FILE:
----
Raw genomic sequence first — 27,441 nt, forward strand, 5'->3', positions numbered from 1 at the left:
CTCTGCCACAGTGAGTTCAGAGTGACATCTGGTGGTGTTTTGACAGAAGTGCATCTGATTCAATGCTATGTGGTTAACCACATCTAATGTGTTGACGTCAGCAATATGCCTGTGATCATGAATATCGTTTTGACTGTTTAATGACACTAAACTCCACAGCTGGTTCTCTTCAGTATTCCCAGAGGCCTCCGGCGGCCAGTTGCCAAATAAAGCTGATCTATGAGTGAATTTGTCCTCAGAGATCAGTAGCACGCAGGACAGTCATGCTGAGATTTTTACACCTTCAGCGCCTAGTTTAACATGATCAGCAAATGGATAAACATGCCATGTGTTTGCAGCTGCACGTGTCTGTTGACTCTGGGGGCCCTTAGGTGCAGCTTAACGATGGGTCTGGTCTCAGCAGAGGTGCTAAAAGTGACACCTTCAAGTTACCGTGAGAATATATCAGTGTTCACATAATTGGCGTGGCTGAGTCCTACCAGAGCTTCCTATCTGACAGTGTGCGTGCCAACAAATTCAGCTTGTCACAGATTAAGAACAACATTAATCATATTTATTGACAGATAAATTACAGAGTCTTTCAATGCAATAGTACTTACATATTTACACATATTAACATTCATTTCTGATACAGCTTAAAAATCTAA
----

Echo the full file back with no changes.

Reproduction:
Raw genomic sequence first — 27,441 nt, forward strand, 5'->3', positions numbered from 1 at the left:
CTCTGCCACAGTGAGTTCAGAGTGACATCTGGTGGTGTTTTGACAGAAGTGCATCTGATTCAATGCTATGTGGTTAACCACATCTAATGTGTTGACGTCAGCAATATGCCTGTGATCATGAATATCGTTTTGACTGTTTAATGACACTAAACTCCACAGCTGGTTCTCTTCAGTATTCCCAGAGGCCTCCGGCGGCCAGTTGCCAAATAAAGCTGATCTATGAGTGAATTTGTCCTCAGAGATCAGTAGCACGCAGGACAGTCATGCTGAGATTTTTACACCTTCAGCGCCTAGTTTAACATGATCAGCAAATGGATAAACATGCCATGTGTTTGCAGCTGCACGTGTCTGTTGACTCTGGGGGCCCTTAGGTGCAGCTTAACGATGGGTCTGGTCTCAGCAGAGGTGCTAAAAGTGACACCTTCAAGTTACCGTGAGAATATATCAGTGTTCACATAATTGGCGTGGCTGAGTCCTACCAGAGCTTCCTATCTGACAGTGTGCGTGCCAACAAATTCAGCTTGTCACAGATTAAGAACAACATTAATCATATTTATTGACAGATAAATTACAGAGTCTTTCAATGCAATAGTACTTACATATTTACACATATTAACATTCATTTCTGATACAGCTTAAAAATCTAA